How slugs are creating better medical adhesives


slug adhesive

A tough adhesive applied onto a pig heart to show superior adhesion and stretchability performance. [Image from Jianya Li, Adam D. Celiz, David J. Mooney]

Slug mucus is the inspiration behind a new adhesive to close surgical wounds and reduce the use of surgical staples, according to new research out of Harvard.

Some of the current adhesives on the market can be toxic and stick together tissues weakly. Some can’t be used in wet environments altogether, which can pose a problem for closing tissues in the body. Harvard University engineering researcher Jianya Li and his team used the defensive mucus secreted by slugs to develop a surgical glue that addresses the challenges associated with previous adhesives.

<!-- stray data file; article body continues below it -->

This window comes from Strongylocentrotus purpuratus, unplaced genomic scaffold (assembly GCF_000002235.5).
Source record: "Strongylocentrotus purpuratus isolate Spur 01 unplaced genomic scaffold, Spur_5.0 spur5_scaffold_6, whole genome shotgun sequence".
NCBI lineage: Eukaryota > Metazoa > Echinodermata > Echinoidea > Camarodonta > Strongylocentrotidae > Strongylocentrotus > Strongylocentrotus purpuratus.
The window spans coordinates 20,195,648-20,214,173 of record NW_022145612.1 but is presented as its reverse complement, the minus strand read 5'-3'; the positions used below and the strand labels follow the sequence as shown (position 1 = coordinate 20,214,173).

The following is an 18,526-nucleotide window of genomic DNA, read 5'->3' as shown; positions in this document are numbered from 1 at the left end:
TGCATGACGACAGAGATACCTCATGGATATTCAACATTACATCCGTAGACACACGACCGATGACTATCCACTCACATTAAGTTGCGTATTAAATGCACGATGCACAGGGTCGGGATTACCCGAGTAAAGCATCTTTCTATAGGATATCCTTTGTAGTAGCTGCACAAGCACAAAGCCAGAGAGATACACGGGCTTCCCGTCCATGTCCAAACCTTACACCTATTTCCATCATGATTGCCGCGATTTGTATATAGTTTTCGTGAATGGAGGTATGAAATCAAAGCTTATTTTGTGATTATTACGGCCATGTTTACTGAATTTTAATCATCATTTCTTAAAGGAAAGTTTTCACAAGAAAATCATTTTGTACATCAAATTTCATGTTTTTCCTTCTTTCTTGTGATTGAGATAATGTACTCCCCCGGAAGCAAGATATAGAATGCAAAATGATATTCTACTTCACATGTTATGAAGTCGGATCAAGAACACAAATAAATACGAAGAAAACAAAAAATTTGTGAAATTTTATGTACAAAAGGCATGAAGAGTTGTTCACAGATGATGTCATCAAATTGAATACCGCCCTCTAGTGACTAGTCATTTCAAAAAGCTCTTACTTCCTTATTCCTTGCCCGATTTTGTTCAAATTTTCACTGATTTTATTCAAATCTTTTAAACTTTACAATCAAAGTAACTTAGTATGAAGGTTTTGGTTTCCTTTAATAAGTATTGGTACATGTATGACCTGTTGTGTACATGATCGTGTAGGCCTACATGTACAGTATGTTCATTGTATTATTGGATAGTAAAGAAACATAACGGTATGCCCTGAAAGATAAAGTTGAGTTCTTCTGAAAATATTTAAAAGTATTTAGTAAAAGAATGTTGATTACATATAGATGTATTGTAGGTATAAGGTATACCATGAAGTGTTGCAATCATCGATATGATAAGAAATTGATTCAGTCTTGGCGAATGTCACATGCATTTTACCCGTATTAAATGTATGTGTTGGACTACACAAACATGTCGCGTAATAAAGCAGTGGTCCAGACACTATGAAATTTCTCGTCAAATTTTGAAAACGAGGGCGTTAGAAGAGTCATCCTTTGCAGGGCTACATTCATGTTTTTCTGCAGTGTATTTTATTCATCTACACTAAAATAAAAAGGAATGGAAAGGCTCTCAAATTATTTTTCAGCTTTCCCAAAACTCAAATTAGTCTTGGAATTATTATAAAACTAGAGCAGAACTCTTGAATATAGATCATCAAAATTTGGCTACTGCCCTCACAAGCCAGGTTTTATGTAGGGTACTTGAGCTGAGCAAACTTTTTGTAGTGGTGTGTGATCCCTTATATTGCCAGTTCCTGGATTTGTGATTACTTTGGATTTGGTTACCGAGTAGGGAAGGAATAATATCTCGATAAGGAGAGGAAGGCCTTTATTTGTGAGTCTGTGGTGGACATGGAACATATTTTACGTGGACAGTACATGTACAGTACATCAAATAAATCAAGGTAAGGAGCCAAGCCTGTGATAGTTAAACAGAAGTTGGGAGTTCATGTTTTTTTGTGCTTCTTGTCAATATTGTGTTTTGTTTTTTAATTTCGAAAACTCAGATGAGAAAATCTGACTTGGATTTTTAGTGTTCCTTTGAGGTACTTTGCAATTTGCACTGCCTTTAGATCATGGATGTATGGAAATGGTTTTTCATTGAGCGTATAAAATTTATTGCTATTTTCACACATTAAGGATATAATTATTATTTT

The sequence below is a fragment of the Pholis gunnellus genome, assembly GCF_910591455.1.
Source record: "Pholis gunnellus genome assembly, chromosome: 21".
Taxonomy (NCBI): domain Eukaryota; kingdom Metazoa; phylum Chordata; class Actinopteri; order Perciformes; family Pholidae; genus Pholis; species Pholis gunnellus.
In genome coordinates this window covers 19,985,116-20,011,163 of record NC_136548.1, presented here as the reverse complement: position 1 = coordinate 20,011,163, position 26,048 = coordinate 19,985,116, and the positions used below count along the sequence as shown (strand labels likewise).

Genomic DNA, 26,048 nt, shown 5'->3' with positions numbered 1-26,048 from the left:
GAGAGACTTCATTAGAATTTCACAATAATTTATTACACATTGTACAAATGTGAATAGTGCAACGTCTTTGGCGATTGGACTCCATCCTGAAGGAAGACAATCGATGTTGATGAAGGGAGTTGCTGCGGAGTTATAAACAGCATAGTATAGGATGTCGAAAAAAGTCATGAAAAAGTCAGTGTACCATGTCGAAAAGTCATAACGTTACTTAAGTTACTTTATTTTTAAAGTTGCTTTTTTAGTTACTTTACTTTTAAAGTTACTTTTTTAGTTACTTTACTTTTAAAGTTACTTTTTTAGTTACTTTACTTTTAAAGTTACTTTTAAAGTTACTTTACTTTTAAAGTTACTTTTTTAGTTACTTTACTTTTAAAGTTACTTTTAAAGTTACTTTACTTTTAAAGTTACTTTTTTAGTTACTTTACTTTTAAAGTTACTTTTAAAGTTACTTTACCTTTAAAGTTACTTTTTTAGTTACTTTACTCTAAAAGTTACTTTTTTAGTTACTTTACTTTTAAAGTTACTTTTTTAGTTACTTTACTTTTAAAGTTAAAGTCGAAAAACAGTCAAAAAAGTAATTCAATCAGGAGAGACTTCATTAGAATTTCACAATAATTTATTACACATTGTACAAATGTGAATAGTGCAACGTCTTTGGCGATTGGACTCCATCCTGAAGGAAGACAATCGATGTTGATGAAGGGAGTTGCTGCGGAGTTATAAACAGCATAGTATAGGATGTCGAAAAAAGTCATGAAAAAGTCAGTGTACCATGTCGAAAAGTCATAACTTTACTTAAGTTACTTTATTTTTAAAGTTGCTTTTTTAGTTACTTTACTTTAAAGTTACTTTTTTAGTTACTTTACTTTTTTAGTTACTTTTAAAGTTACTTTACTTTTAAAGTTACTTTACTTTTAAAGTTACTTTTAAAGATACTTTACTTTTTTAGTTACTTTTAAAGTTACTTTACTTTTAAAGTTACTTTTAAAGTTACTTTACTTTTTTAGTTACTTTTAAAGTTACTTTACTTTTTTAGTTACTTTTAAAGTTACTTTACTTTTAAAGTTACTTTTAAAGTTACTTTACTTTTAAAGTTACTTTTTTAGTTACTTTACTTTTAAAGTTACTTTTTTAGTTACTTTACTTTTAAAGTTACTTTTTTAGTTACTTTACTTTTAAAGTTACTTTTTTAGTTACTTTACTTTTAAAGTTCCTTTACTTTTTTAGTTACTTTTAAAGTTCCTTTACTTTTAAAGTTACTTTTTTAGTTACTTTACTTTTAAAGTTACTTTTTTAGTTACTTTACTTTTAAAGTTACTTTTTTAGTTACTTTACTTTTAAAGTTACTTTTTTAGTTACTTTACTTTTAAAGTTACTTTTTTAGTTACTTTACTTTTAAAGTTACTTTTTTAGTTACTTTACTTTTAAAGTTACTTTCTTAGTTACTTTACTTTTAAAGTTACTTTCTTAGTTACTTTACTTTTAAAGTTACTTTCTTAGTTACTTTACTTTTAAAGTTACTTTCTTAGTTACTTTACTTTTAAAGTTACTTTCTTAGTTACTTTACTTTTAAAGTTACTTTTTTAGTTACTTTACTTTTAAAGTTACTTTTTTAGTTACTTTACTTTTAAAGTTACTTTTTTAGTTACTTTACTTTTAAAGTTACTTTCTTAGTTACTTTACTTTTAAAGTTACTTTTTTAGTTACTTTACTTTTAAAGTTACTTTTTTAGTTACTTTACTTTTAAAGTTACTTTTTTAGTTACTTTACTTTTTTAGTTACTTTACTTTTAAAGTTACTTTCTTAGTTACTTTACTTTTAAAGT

Li and his team created a family of tough adhesives that replicate the tough but flexible matrix of the mucus. The mucus also contains positively charged polymers that stick to substances through a variety of physical mechanisms like covalent bonds.

The researchers tested the new adhesive by sealing a defect in a pig heart that was slick with blood. The adhesive conformed well to the heart and did not cause any leakages when the heart inflated.

The tough adhesive was also able to stick to pig skin, cartilage, heart, artery and liver tissues strongly. It was also found to be non-toxic to human cells.

Emergency situations where tough adhesives would need to be used like emergency surgery or sudden blood loss were tested in rats. The researchers found that the tough adhesive was comparable to a hemostat.

The research was published in the journal Science.

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